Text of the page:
Boston Dancemakers Residency 2018-2019 PDF Print E-mail

Boston Center for the Arts and Boston Dance Alliance, both of which have run successful dance-focused residency programs for a decade, join resources to create the Boston Dancemakers Residency. Designed to support experienced dancemakers in the development of original ensemble work over the course of a year, two choreographers are awarded resources including support for research, development, rehearsal, production support, marketing and mentorship. The residency provides a regional three-day retreat, six weeks of intensive studio time, access to discounted rehearsal space, a choreographer stipend and rehearsal pay for up to six dancers.

For the residency's inaugural year, Heather Stewart of Somerville, and Jenny Oliver of Boston were selected based on the quality of their prior work and the residency’s potential impact on their career development. Chu Ling Dance was named runner-up. Jurors were Margaret Lawrence, Director of Programming at the Hopkins Center for the Arts at Dartmouth College in Hanover, New Hampshire; Randal Fippinger, Producing Director at the ’62 Center for Theatre and Dance at Williams College in Williamstown, Massachusetts; and Margaret Tracey, Director of the Boston Ballet School.

Heather Stewart
Heather Stewart, photo by Nicole Tomaselli.

Heather Stewart will work with Montreal-based composer Marc Bartissol alongside a projection artist and costume designer to create a new interdisciplinary work entitled “ours”. Inspired by abandoned house in St. Louis, Missouri her new work will explore the theme of deterioration as allegory for the places and relationships in our lives that we leave behind.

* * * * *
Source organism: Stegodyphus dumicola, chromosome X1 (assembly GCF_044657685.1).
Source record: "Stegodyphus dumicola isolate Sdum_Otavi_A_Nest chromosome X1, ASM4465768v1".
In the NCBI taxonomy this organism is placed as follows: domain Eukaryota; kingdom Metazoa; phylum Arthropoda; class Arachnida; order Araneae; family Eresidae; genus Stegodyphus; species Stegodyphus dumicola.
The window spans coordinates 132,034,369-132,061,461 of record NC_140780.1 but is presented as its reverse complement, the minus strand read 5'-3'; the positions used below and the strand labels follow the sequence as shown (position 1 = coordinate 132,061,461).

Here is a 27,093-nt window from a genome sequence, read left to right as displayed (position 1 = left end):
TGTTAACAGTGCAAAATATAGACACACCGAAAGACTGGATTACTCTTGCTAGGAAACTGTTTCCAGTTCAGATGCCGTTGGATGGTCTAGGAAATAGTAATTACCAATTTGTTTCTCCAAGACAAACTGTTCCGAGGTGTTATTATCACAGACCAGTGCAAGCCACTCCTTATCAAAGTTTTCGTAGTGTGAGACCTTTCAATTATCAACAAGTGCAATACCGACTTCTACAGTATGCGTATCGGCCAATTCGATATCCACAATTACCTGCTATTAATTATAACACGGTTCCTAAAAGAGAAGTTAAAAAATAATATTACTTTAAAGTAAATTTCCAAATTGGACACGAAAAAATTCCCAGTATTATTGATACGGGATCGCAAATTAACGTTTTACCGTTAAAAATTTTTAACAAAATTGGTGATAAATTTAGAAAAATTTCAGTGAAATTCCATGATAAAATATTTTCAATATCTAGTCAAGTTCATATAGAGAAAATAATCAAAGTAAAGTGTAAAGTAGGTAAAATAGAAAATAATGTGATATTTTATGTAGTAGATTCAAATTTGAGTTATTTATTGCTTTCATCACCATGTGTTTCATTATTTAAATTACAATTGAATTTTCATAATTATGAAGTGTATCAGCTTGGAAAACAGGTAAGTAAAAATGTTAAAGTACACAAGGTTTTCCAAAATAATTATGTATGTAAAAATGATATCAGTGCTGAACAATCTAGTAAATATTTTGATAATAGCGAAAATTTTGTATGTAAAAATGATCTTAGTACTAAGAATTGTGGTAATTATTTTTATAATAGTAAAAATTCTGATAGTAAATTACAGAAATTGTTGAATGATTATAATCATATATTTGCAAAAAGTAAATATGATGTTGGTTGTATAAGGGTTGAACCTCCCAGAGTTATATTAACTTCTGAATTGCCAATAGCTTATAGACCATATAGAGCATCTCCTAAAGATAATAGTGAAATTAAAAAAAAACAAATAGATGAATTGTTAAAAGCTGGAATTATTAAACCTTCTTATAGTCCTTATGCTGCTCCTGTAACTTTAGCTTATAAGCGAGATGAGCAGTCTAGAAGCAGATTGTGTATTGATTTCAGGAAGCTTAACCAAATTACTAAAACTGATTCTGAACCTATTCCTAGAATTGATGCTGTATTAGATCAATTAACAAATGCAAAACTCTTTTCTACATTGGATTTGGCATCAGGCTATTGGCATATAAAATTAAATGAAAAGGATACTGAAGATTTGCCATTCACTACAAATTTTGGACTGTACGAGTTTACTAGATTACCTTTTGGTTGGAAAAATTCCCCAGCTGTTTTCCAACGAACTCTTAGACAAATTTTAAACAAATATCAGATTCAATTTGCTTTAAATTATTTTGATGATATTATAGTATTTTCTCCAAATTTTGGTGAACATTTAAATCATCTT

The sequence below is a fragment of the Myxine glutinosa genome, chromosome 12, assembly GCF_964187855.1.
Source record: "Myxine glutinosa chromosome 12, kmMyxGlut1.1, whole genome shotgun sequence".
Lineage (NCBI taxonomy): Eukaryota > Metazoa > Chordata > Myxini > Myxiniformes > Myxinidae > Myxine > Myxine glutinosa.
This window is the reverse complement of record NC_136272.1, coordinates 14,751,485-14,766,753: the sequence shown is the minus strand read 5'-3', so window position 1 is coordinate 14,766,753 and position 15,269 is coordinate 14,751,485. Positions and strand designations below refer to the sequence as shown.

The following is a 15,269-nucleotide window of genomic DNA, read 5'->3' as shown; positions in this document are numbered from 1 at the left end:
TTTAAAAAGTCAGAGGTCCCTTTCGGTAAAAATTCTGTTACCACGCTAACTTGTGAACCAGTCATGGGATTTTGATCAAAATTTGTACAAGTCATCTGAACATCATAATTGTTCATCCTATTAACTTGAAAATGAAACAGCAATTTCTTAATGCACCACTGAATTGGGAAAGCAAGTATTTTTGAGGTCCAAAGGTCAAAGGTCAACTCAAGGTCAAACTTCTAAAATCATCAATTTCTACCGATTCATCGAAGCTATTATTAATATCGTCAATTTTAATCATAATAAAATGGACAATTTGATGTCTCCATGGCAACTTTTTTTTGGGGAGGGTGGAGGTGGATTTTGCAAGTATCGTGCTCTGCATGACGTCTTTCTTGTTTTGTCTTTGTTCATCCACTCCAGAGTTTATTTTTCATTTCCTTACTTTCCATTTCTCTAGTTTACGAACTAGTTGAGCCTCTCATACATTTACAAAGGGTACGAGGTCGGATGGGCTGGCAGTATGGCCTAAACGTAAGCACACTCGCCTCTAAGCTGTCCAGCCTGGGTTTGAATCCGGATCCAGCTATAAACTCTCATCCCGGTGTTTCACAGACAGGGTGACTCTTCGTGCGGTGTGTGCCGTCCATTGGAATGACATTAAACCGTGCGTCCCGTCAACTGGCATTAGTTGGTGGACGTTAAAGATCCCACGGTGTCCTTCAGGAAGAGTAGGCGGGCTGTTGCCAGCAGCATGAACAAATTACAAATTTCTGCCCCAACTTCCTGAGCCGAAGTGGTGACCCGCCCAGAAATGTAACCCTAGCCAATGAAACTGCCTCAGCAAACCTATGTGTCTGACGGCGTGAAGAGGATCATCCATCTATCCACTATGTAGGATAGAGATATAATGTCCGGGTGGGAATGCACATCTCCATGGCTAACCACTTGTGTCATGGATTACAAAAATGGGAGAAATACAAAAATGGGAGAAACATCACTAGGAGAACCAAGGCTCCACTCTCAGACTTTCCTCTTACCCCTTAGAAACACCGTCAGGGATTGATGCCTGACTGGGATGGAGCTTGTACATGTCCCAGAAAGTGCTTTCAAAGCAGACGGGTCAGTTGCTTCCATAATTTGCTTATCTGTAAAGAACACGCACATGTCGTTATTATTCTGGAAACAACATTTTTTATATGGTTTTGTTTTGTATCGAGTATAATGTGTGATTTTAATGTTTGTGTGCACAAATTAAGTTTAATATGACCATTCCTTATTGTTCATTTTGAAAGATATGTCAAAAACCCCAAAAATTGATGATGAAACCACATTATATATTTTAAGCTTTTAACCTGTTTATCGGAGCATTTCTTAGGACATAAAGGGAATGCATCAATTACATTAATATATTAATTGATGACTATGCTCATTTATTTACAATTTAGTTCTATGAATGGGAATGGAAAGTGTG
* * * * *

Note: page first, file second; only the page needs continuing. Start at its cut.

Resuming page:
Jenny Oliver
Jenny Oliver, photo by Ernesto Galan

Jenny Oliver will develop the choreography and set design for “Hot Water Over Raised Fists.” Sparked by the struggles of indigenous people at Standing Rock and the struggle for clean water in Flint, Michigan, “Hot Water Over Raised Fists” will invite artists and audience to understand the necessity of protest.

Through this new residency program, Stewart and Oliver will have the opportunity to experiment with their craft, develop their focus or test new ideas, while also engaging in vital public dialogue from a home base in Boston’s historic South End neighborhood. They will receive access to BCA resources including support for research, development, rehearsal, production support, marketing and mentorship. For the 2018–2019 season, BCA will also host two visual arts residents, one public art resident, one music ensemble in residence, and ten performing arts residents.

The Boston Dancemakers Residency is made possible in part by the Aliad Fund at The Boston Foundation.

 

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